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- Caesar and Cleopatra - 2/28 -
of his foe, and that Ptolemy has slain Pompey, whose severed head he holds in readiness to present to the conqueror. (Sensation among the guardsmen.) Nay, more: we found that Caesar is already come; for we had not made half a day's journey on our way back when we came upon a city rabble flying from his legions, whose landing they had gone out to withstand.
BELZANOR. And ye, the temple guard! Did you not withstand these legions?
BEL AFFRIS. What man could, that we did. But there came the sound of a trumpet whose voice was as the cursing of a black mountain. Then saw we a moving wall of shields coming towards us. You know how the heart burns when you charge a fortified wall; but how if the fortified wall were to charge YOU?
THE PERSIAN (exulting in having told them so). Did I not say it?
BEL AFFRIS. When the wall came nigh, it changed into a line of men--common fellows enough, with helmets, leather tunics, and breastplates. Every man of them flung his javelin: the one that came my way drove through my shield as through a papyrus--lo there! (he points to the bandage on his left arm) and would have gone through my neck had I not stooped. They were charging at the double then, and were upon us with short swords almost as soon as their javelins. When a man is close to you with such a sword, you can do nothing with our weapons: they are all too long.
THE PERSIAN. What did you do?
BEL AFFRIS. Doubled my fist and smote my Roman on the sharpness of his jaw. He was but mortal after all: he lay down in a stupor; and I took his sword and laid it on. (Drawing the sword) Lo! a Roman sword with Roman blood on it!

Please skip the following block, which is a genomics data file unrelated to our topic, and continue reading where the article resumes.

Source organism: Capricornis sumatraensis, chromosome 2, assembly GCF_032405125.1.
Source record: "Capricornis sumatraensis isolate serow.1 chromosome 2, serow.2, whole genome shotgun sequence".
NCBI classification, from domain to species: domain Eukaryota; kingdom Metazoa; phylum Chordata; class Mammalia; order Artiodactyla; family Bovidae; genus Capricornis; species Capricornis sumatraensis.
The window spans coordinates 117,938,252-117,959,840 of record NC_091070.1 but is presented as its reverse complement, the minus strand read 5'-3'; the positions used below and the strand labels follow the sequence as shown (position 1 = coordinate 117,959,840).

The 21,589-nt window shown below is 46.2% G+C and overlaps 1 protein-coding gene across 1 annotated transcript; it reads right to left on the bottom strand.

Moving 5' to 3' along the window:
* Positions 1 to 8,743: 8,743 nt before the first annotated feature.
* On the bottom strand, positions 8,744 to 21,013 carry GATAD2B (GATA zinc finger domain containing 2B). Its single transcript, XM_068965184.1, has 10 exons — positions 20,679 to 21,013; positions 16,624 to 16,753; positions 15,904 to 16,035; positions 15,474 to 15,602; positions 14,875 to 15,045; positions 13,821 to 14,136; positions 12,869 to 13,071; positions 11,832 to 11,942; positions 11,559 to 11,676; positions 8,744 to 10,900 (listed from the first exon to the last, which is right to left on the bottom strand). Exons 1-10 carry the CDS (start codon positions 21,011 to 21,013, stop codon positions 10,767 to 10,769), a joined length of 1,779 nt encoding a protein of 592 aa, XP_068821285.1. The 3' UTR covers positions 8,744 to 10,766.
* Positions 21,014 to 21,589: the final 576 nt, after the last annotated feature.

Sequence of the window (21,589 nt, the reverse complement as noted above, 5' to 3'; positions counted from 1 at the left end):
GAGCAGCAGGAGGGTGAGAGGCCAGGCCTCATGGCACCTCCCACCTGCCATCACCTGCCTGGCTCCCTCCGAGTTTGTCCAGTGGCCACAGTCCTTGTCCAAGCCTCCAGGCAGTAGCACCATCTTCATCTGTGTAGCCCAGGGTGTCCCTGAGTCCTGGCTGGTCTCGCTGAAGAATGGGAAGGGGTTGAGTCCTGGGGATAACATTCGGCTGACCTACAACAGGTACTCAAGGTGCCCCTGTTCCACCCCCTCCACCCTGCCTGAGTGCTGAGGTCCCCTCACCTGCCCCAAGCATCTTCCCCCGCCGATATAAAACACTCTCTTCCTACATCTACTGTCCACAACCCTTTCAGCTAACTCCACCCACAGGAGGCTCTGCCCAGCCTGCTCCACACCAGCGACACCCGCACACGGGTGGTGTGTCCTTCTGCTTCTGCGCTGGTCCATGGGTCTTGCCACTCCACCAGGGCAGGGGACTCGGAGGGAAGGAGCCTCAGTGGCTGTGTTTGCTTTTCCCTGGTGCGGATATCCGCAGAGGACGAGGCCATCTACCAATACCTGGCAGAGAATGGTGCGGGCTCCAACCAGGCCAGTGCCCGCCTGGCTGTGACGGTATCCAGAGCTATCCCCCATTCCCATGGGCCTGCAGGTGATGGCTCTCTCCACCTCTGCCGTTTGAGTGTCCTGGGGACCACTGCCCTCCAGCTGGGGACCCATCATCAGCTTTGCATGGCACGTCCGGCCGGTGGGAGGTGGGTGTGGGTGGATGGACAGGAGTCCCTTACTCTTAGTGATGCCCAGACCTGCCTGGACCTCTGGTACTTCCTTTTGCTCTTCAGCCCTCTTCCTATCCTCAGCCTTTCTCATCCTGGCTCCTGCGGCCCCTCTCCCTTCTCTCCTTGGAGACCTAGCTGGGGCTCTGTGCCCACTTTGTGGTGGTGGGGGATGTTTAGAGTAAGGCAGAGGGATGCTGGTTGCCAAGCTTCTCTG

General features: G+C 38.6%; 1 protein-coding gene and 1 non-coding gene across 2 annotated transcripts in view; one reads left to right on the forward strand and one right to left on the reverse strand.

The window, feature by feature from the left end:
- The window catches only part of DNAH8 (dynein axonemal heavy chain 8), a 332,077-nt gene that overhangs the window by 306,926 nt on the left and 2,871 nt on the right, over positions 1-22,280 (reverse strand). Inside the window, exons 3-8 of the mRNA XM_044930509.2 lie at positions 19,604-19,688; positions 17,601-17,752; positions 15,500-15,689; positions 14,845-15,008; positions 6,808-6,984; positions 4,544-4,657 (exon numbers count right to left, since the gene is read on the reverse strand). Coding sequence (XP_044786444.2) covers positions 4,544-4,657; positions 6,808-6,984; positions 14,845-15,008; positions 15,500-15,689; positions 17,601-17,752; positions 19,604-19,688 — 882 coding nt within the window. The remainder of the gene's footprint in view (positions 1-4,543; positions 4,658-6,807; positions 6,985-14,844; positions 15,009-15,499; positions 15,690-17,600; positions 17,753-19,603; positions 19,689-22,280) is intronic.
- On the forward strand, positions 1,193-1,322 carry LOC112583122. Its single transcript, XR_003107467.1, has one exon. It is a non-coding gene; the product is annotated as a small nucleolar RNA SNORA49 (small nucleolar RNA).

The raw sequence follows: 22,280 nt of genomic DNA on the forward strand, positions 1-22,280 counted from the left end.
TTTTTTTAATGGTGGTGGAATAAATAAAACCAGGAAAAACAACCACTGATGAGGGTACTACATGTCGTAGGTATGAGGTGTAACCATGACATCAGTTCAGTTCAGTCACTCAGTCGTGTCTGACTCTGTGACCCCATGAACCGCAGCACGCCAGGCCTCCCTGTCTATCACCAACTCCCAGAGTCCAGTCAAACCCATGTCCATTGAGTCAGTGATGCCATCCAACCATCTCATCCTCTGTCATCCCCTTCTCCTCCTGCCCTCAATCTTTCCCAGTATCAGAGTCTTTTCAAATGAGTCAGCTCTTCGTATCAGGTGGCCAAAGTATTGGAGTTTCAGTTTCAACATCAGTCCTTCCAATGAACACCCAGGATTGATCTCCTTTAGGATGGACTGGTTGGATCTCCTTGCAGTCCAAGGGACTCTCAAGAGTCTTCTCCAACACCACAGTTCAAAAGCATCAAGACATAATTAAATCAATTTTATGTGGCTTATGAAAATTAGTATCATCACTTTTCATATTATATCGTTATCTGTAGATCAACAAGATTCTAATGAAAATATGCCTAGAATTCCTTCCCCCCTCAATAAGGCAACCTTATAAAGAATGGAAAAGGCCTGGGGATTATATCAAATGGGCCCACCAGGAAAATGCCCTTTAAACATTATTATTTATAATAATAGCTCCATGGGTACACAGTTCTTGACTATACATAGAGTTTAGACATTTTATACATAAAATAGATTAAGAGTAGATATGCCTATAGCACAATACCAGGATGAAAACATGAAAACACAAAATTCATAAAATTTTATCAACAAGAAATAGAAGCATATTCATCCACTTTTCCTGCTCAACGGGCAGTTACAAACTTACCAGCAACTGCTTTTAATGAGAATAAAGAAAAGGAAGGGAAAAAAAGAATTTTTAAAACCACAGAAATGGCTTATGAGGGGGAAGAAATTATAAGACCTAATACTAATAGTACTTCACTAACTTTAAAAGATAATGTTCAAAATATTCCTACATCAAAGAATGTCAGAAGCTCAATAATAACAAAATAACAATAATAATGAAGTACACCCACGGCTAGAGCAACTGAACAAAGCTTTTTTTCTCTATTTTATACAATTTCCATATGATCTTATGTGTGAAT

THE GUARDSMEN (approvingly). Good! (They take the sword and hand it round, examining it curiously.)
THE PERSIAN. And your men?
BEL AFFRIS. Fled. Scattered like sheep.
BELZANOR (furiously). The cowardly slaves! Leaving the descendants of the gods to be butchered!
BEL AFFRIS (with acid coolness). The descendants of the gods did not stay to be butchered, cousin. The battle was not to the strong; but the race was to the swift. The Romans, who have no chariots, sent a cloud of horsemen in pursuit, and slew multitudes. Then our high priest's captain rallied a dozen descendants of the gods and exhorted us to die fighting. I said to myself: surely it is safer to stand than to lose my breath and be stabbed in the back; so I joined our captain and stood. Then the Romans treated us with respect; for no man attacks a lion when the field is full of sheep, except for the pride and honor of war, of which these Romans know nothing. So we escaped with our lives; and I am come to warn you that you must open your gates to Caesar; for his advance guard is scarce an hour behind me; and not an Egyptian warrior is left standing between you and his legions.
THE SENTINEL. Woe, alas! (He throws down his javelin and flies into the palace.)
BELZANOR. Nail him to the door, quick! (The guardsmen rush for him with their spears; but he is too quick for them.) Now this news will run through the palace like fire through stubble.
BEL AFFRIS. What shall we do to save the women from the Romans?
BELZANOR. Why not kill them?
PERSIAN. Because we should have to pay blood money for some of them. Better let the Romans kill them: it is cheaper.
BELZANOR (awestruck at his brain power). O subtle one! O serpent!
BEL AFFRIS. But your Queen?
BELZANOR. True: we must carry off Cleopatra.
BEL AFFRIS. Will ye not await her command?
BELZANOR. Command! A girl of sixteen! Not we. At Memphis ye deem her a Queen: here we know better. I will take her on the crupper of my horse. When we soldiers have carried her out of Caesar's reach, then the priests and the nurses and the rest of them can pretend she is a queen again, and put their commands into her mouth.
PERSIAN. Listen to me, Belzanor.
BELZANOR. Speak, O subtle beyond thy years.
THE PERSIAN. Cleopatra's brother Ptolemy is at war with her. Let us sell her to him.